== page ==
Kid Tripp is a bite-sized 2D platforming auto-runner. Originally developed by Mike Burns and released in 2013 on the iOS app store. Critics and those who played the game loved it. In late 2017, Four Horses Limited brought Kid Tripp to both the Nintendo 3DS and Nintendo Switch. In this review, I’ll be looking at the Switch version. If you are interested. I recommend trying the demo available on both Nintendo platforms.

The controls feel a bit off as they were originally designed for phones. Across the controller there are about three ways to do any input, such as jump being B, up on the joystick, and ZL. While this did cause a few mis-inputs, it did not damper the experience. Of course, as an auto-runner, it should feel fast and fun, and it definitely does. The speed is just right for what the game was trying to be. The controls, while awkward at first, never felt like the cause of a death, nor a hindrance.

Kid Tripp looks amazing. The sprite quality is consistent. The animation is limited yet fluid. Together, the game looks really good. Being designed for a mobile device, I was originally unsure it would look great upscaled on Switch or downscaled on 3DS. I’m happy to have been proven wrong in that worry. Everything is crisp and blur free. The feeling I get while moving is that it’s right just for the system. The sound design and quality sells it as a arcade inspired game. Each world theme feels different, yet oddly similar in style. The sound effects feel ripped straight from the Genesis. It’s nice to play a game that tries to remind of the past while keeping its foot in the modern era. Some level backgrounds blend in too much with enemies and obstacles. A lot of the time it felt like the game was at fault for my death. Which is, under any circumstances, terrible.

Level design, for the most part, feels good. Most stages are fun, some are not, which is typical for platformers and auto-runners. Luckily, there isn’t an ice world and just a singular ice level. However, a surprising amount of levels feel like they were designed for a typical 2D platformer, not an auto-runner. Lots of levels also feel boring, with only one path that you have to complete exactly the same way or die. Overall, with them, I felt I enjoyed most of the game.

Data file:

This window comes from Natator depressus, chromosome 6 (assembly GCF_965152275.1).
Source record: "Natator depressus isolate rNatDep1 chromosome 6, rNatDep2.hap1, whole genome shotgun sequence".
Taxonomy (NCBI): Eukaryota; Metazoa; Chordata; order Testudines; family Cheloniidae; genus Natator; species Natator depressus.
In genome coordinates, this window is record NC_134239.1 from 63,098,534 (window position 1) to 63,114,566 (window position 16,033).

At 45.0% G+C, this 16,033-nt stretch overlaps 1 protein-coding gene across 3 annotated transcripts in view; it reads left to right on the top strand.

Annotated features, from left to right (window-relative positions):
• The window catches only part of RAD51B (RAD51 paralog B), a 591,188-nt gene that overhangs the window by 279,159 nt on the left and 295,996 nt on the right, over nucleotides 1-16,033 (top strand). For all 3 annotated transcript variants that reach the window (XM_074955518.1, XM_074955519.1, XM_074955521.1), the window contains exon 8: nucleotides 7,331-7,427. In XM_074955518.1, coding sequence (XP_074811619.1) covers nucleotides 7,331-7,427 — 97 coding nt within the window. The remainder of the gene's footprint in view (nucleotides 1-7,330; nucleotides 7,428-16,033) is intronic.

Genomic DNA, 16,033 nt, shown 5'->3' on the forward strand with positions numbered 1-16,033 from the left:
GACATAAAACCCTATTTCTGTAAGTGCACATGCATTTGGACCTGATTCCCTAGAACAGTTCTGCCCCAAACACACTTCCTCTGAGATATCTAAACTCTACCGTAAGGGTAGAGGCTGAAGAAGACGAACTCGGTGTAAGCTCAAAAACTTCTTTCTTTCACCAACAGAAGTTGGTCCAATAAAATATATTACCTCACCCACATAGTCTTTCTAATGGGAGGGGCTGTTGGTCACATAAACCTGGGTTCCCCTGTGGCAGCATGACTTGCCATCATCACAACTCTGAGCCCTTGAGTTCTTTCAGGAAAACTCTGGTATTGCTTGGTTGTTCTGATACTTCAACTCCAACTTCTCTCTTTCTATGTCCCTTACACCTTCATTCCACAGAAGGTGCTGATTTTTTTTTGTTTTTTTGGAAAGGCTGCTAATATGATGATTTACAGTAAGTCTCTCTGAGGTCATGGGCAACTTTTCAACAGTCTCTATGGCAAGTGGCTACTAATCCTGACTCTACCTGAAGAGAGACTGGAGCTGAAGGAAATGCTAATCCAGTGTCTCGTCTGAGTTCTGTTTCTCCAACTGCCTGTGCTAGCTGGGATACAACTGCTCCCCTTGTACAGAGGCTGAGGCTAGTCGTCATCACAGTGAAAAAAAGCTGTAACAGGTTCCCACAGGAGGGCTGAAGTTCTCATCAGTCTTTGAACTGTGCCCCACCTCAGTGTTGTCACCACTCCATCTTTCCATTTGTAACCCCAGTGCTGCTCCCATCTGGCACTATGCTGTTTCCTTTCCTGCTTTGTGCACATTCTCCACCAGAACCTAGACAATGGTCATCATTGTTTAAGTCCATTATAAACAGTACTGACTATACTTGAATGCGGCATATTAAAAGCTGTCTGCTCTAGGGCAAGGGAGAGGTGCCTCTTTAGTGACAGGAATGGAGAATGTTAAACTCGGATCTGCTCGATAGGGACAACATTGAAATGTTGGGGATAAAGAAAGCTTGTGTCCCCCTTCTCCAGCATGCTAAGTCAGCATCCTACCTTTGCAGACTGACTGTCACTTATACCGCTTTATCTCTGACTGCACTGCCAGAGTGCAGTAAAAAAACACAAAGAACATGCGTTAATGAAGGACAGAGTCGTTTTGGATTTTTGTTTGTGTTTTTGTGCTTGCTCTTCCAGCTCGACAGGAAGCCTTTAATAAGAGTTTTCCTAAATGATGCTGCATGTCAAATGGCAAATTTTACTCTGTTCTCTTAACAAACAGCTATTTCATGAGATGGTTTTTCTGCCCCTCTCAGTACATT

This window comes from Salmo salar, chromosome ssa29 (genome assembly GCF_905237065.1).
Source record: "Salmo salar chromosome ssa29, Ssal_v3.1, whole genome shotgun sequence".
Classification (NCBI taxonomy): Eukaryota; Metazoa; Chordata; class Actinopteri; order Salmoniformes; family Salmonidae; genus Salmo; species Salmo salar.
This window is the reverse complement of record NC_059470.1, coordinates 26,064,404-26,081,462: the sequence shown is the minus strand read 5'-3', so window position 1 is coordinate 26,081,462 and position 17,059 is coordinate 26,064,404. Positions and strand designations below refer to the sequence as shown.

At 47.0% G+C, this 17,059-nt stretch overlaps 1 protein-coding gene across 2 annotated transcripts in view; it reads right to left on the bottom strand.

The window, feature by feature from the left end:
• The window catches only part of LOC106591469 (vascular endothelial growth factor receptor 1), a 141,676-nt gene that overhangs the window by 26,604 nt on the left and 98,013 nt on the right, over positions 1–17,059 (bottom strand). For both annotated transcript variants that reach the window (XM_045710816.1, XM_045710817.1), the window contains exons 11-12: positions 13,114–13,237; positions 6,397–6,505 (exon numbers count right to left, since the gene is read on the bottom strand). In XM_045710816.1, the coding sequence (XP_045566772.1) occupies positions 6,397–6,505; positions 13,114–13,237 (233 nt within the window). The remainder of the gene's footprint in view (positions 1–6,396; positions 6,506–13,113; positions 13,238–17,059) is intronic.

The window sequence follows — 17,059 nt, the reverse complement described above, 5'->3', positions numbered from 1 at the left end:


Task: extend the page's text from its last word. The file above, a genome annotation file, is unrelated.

One major turn-off is the length. While the game was made with mobile gamers in mind, it feels a bit too short, with twenty levels that last around twenty to twenty-five seconds each. My playtime for this review was shockingly low. There are a large amount of achievements to collect, but for those not interested in achievements, you’re not going to find much more than an afternoon worth of game here. For the price, that’s not too bad in my opinion, but I can definitely see some people having issues with it.

In the end, I enjoyed a lot more than I disliked. I heavily recommend trying the demo if you think you might at all enjoy it! This was definitely a small review, but it’s an even smaller game. For fans of auto-runners or good sprite work, I would definitely recommend it. If you enjoy longer experiences or want more then an afternoon of playtime. I think you’re best off checking out something else.

Kid Tripp was developed by Mike Burns and Four Hourses Limited

Kid Tripp is available on 3DS, Switch, and iOS

Available for $0.99 on iOS and $3.99 on Nintendo platforms

A Switch review copy was provided by the developer

supiroguy has awarded Kid Tripp The Indie Gamer Team Seal of Approval